She reached for a bottle of serum on a shelf that stood just beside her. After twisting the top off of the bottle, she then grabbed a needle and filled it with the solution. As soon as she injected him with the needle, he woke up, trembling uncontrollably. Pieces of words slid out of his mouth, proving that he was almost in prime condition for what she needed from him. She dragged her chair towards the boobie trapped hole that his father remained in and lit a cigarette. He was hollering threats towards her that she knew would never come to fruition, so she barely acknowledged him. The closest thing he got to communication was the ashes of the cigarettes she’d flick down there on top of him. She tossed the butt into the pit, which landed and bounced off of his right arm.

“You won’t get away with this, you sick bitch!”

She laughed at his prediction. She’d always gotten with it.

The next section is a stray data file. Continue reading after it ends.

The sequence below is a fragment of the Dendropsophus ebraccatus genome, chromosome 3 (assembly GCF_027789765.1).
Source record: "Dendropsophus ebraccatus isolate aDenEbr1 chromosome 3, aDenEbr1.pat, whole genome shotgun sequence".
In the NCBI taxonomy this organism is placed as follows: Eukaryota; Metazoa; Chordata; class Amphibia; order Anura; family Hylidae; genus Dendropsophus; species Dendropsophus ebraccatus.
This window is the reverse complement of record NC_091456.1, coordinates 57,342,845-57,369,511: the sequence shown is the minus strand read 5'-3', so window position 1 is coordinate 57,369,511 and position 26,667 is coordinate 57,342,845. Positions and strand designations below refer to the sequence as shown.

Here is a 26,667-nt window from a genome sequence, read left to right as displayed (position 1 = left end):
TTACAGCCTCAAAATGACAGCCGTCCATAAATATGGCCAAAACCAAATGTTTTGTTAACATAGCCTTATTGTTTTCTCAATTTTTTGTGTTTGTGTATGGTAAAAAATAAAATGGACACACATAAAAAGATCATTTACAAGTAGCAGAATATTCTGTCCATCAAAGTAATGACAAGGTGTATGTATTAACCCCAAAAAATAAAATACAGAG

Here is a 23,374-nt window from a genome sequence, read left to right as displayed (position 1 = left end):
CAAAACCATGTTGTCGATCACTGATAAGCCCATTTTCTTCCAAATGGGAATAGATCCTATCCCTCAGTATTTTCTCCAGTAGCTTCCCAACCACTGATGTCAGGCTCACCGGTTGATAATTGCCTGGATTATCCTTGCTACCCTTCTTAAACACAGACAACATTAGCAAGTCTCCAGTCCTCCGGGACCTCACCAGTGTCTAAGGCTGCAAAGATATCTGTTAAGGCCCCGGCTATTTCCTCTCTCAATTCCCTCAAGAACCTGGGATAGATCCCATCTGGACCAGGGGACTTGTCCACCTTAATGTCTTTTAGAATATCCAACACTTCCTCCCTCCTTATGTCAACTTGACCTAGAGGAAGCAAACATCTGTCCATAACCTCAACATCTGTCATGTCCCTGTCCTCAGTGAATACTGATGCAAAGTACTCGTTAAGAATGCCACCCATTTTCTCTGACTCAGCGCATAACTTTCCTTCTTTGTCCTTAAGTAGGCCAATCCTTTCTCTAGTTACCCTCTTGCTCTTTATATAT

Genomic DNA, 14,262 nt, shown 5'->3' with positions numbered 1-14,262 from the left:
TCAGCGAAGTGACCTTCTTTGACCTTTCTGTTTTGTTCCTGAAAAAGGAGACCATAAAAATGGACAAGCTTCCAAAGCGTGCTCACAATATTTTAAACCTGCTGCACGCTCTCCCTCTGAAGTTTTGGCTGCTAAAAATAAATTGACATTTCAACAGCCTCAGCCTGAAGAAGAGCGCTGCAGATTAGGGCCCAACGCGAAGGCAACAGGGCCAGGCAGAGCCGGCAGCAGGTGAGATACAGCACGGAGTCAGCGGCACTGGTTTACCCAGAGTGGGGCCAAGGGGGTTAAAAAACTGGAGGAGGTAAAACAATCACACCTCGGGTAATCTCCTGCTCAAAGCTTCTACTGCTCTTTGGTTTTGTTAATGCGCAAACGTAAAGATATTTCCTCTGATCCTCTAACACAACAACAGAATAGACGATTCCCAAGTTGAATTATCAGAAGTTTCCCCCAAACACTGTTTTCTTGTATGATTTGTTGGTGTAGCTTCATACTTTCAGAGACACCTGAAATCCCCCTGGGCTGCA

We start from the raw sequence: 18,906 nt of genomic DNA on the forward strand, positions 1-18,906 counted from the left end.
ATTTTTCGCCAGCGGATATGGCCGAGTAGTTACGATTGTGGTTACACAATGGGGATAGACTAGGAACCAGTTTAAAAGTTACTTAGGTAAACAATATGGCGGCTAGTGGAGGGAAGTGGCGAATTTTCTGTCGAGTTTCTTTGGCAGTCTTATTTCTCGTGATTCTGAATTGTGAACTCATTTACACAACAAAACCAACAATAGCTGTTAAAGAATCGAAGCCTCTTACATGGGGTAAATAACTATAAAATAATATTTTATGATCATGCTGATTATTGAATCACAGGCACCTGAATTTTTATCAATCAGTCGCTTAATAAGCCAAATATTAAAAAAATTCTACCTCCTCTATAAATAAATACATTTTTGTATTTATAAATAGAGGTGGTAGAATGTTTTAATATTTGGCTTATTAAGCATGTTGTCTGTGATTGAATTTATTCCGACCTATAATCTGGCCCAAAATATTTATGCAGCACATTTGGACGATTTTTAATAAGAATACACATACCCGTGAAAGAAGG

Bringing the chair back to the child, she sat down in it and watched him age years in the matter of minutes. The once nine year old boy was now a man in his mid-twenties.  He was still talking gibberish. She injected him once more, and slapped his hand three times.

He looked her in the eyes with a dead stare, almost like there was nothing remaining behind his eyes.

“You gotta stop watering dead plants.”

She stood up from her seat and tossed it inside the pit. The youngest Danny continued to age and was now probably older than his father. He had grey hair and more wrinkles than time itself.

“Thank you guys, truly. Tell your friends,” she said as she shut the door behind her. There was not a soul in the bookstore as she ventured back to the front desk. She sat in her desk chair and opened the Word document that she had saved from yesterday.